Tar road to Prince Albert is a real dream. The only problem is that it started to rain. I found out later that it snowed on the Swartberg in some places that night. It did not feel to cold. Then fighting off sleep became a big problem. Falling asleep on a downhill cold be very dangerous. On a few occasions almost fell off the bike. I had phoned Johann Rissik for help with my technical problems on my bicycle. He had gone to bed early so that when I arrived in Prince Albert he would help me out. There are amazing people in this world. He really went out of his way to help me. He met me at 2 am and made sure the Denehof B&B food was ready and waiting for me when I came in. He then went off with my bicycle and repaired it when I was sleeping. He replaced a snapped spoke, stripped hydraulic back brake cylinder that had jammed causing it to rub all the time causing drag. This is why I had put a washer on the axel to stop the drag.  He worked on my jockey wheels that looked like they were going to wobble off at one stage. He put some reflectors on peddles to increase visibility. In the morning when I woke up there was a message on my phone to say the bicycle is outside weighting for me. He saw I was sleeping so well he did not want to disturb me. Denehof also had a wonderful breakfast set in a cape Dutch garden. With herbs which look so fresh they must have just been picked from some garden. The B&B has thick walls build by the Dutch over a 100 years back.20151015_08324820151015_074236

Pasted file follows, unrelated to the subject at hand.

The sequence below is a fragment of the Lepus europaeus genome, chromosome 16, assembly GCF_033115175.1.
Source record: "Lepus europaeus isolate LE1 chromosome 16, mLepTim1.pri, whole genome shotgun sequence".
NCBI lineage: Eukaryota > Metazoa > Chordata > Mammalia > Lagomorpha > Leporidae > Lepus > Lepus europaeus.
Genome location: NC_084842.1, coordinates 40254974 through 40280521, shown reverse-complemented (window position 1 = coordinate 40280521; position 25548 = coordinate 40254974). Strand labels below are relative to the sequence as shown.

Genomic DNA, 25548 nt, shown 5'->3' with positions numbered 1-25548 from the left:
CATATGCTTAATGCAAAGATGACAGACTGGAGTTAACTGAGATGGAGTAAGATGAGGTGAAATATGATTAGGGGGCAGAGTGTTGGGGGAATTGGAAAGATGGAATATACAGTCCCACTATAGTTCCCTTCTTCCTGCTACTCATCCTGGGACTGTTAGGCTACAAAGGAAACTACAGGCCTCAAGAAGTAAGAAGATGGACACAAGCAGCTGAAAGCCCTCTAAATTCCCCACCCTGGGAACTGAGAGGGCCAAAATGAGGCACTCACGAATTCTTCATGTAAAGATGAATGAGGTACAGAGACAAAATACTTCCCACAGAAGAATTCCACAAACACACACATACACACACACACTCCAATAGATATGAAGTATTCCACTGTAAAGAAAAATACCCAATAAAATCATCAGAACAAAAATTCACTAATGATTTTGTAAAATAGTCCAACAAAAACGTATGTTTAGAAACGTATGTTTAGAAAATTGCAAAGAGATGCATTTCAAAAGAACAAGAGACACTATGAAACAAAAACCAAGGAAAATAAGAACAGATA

The push up the Swartberg pass is amazing. The rock formations are crazy. Starting at the bottom in the heat with the sun shining down.

As I progressed higher up the clouds started to cover the top of the mountain. Eventually entering the cloud near the summit of the pass. At the summit the wind was blowing very hard with the wind blowing rain sideways. Some of the rain drops drifted almost like sleet. 20151015_140330Now was the mega downhill with rain and wind. Stopped for food and to warmed up at a fire in a restaurant at the bottom of the mountain. Then took the route with the most sand road.

This is some of the most beautiful area of the whole race. Really enjoyed this ride down hills and valleys with small dairy farms and irrigation ditches.

Sleeping in Calitzdorp and riding out well before sunrise. Route 62 is a nice road with lots of interesting tourist places. There were a lot of motor bikes out on breakfast runs or tours. Route 62 is not flat but has passes and farms along the route with small towns where you can stop to eat or purchase home industry goods.

At one point I thought to try make it all the way to the finish in one ride. However the sleep started to play with me. So stopped to sleep in Worcester and made ride up Bainskloof in the morning. This is child’s play compared to the other mountains.20151017_091326

 

Just before Durbanville Marias met me and then Andy and his team. They escorted me all the way to Bloubergstrand, Eden on the bay.

Finishing in 13 days 9 hours and 17 minutes.IMG_0471

Steff the winner of the race who finished in 8 days handed me my troughy and lantin for been the last in.IMG_0474Writing this makes me tempted to ride next year. Hope to see some of you riding.